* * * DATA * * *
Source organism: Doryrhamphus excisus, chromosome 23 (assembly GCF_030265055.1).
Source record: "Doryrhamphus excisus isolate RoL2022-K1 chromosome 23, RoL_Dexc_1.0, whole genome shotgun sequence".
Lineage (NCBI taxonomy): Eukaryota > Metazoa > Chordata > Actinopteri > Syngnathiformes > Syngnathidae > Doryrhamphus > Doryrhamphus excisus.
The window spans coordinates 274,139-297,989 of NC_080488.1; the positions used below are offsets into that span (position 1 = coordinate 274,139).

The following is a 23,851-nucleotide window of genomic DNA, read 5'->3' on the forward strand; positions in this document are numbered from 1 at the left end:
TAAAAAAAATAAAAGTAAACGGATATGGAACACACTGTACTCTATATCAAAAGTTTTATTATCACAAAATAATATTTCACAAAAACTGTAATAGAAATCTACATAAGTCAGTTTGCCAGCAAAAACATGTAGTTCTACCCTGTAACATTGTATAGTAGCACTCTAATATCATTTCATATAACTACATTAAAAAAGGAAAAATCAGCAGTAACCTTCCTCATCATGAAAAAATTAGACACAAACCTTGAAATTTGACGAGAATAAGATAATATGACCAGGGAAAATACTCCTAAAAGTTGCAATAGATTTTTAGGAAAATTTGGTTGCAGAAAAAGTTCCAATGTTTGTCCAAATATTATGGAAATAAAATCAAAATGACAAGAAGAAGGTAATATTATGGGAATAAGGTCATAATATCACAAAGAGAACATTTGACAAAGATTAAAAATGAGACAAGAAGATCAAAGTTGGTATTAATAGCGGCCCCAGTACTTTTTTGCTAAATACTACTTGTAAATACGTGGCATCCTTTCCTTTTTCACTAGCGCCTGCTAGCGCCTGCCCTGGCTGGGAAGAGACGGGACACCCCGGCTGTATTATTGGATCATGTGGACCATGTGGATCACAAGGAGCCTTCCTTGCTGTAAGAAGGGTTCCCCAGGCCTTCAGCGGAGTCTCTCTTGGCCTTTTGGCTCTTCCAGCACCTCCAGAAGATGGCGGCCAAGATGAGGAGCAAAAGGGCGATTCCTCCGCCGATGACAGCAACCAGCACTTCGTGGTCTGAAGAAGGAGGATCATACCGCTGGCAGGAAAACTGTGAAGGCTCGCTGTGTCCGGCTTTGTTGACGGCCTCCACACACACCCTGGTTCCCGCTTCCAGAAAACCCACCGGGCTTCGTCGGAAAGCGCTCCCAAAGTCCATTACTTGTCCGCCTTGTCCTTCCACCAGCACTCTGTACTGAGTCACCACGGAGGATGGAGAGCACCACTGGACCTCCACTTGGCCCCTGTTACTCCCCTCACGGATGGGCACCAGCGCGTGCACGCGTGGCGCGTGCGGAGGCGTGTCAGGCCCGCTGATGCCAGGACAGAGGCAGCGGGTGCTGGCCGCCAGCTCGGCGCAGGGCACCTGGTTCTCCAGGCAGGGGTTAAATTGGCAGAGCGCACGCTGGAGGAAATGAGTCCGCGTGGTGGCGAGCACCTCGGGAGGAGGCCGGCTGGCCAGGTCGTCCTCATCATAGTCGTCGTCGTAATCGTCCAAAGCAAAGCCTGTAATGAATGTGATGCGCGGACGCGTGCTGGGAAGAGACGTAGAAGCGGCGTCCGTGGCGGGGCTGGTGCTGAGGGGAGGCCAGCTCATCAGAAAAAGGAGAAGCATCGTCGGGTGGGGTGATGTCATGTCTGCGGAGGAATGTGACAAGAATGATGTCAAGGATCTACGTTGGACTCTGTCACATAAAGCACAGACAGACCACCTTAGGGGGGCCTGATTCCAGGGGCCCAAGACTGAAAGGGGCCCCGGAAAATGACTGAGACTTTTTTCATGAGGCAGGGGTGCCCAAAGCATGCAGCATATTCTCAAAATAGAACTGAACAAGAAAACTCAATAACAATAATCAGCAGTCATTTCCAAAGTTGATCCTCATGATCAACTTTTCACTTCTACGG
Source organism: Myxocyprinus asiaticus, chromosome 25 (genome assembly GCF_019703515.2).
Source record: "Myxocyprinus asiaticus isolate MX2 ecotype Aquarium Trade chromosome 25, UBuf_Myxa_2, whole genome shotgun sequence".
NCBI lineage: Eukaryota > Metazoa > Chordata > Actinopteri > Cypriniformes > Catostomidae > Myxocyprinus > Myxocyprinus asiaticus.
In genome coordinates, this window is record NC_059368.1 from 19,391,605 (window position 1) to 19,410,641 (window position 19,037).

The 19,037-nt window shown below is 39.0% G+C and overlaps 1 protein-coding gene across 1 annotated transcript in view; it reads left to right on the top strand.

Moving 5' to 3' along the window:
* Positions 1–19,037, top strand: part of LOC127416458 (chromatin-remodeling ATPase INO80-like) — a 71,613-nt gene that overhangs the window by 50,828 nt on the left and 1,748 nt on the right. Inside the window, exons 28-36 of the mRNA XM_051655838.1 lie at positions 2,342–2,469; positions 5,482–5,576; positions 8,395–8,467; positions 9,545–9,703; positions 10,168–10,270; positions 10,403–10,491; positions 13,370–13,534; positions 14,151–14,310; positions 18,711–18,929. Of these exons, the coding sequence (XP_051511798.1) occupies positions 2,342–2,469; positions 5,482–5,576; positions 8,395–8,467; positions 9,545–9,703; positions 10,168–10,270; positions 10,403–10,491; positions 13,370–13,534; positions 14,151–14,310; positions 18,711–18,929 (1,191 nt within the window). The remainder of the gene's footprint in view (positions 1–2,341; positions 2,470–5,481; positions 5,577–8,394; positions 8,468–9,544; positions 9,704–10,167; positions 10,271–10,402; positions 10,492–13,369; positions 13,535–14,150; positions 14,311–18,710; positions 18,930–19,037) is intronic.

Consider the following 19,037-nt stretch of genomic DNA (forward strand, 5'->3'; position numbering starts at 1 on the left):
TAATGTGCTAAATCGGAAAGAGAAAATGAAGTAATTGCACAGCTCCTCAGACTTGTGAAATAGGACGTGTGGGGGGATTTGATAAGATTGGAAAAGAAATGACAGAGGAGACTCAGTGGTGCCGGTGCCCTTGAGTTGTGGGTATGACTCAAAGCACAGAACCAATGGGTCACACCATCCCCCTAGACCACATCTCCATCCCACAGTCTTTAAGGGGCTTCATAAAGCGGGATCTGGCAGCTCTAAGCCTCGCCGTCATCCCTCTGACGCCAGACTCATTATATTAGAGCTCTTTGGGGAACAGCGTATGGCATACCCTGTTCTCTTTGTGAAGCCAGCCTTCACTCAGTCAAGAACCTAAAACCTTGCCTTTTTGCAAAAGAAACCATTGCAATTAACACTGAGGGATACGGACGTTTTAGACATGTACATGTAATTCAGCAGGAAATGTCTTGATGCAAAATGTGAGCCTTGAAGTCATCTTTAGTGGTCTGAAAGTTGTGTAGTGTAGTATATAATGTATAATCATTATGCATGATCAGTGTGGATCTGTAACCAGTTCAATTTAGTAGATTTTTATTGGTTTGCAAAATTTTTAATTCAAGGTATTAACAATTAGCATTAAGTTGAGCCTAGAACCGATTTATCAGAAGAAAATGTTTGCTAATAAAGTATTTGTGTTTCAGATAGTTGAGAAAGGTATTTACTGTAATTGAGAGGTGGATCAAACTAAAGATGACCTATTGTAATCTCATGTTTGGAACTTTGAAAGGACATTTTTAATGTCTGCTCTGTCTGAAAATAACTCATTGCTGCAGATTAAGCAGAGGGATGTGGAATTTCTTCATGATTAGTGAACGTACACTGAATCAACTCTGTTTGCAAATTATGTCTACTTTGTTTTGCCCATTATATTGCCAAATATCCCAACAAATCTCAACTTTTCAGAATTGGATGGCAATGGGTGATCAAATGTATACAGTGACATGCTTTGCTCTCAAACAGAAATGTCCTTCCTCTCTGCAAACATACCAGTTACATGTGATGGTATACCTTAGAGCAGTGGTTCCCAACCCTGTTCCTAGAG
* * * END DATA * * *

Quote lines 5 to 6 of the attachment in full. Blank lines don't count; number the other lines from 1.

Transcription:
The following is a 23,851-nucleotide window of genomic DNA, read 5'->3' on the forward strand; positions in this document are numbered from 1 at the left end:
TAAAAAAAATAAAAGTAAACGGATATGGAACACACTGTACTCTATATCAAAAGTTTTATTATCACAAAATAATATTTCACAAAAACTGTAATAGAAATCTACATAAGTCAGTTTGCCAGCAAAAACATGTAGTTCTACCCTGTAACATTGTATAGTAGCACTCTAATATCATTTCATATAACTACATTAAAAAAGGAAAAATCAGCAGTAACCTTCCTCATCATGAAAAAATTAGACACAAACCTTGAAATTTGACGAGAATAAGATAATATGACCAGGGAAAATACTCCTAAAAGTTGCAATAGATTTTTAGGAAAATTTGGTTGCAGAAAAAGTTCCAATGTTTGTCCAAATATTATGGAAATAAAATCAAAATGACAAGAAGAAGGTAATATTATGGGAATAAGGTCATAATATCACAAAGAGAACATTTGACAAAGATTAAAAATGAGACAAGAAGATCAAAGTTGGTATTAATAGCGGCCCCAGTACTTTTTTGCTAAATACTACTTGTAAATACGTGGCATCCTTTCCTTTTTCACTAGCGCCTGCTAGCGCCTGCCCTGGCTGGGAAGAGACGGGACACCCCGGCTGTATTATTGGATCATGTGGACCATGTGGATCACAAGGAGCCTTCCTTGCTGTAAGAAGGGTTCCCCAGGCCTTCAGCGGAGTCTCTCTTGGCCTTTTGGCTCTTCCAGCACCTCCAGAAGATGGCGGCCAAGATGAGGAGCAAAAGGGCGATTCCTCCGCCGATGACAGCAACCAGCACTTCGTGGTCTGAAGAAGGAGGATCATACCGCTGGCAGGAAAACTGTGAAGGCTCGCTGTGTCCGGCTTTGTTGACGGCCTCCACACACACCCTGGTTCCCGCTTCCAGAAAACCCACCGGGCTTCGTCGGAAAGCGCTCCCAAAGTCCATTACTTGTCCGCCTTGTCCTTCCACCAGCACTCTGTACTGAGTCACCACGGAGGATGGAGAGCACCACTGGACCTCCACTTGGCCCCTGTTACTCCCCTCACGGATGGGCACCAGCGCGTGCACGCGTGGCGCGTGCGGAGGCGTGTCAGGCCCGCTGATGCCAGGACAGAGGCAGCGGGTGCTGGCCGCCAGCTCGGCGCAGGGCACCTGGTTCTCCAGGCAGGGGTTAAATTGGCAGAGCGCACGCTGGAGGAAATGAGTCCGCGTGGTGGCGAGCACCTCGGGAGGAGGCCGGCTGGCCAGGTCGTCCTCATCATAGTCGTCGTCGTAATCGTCCAAAGCAAAGCCTGTAATGAATGTGATGCGCGGACGCGTGCTGGGAAGAGACGTAGAAGCGGCGTCCGTGGCGGGGCTGGTGCTGAGGGGAGGCCAGCTCATCAGAAAAAGGAGAAGCATCGTCGGGTGGGGTGATGTCATGTCTGCGGAGGAATGTGACAAGAATGATGTCAAGGATCTACGTTGGACTCTGTCACATAAAGCACAGACAGACCACCTTAGGGGGGCCTGATTCCAGGGGCCCAAGACTGAAAGGGGCCCCGGAAAATGACTGAGACTTTTTTCATGAGGCAGGGGTGCCCAAAGCATGCAGCATATTCTCAAAATAGAACTGAACAAGAAAACTCAATAACAATAATCAGCAGTCATTTCCAAAGTTGATCCTCATGATCAACTTTTCACTTCTACGG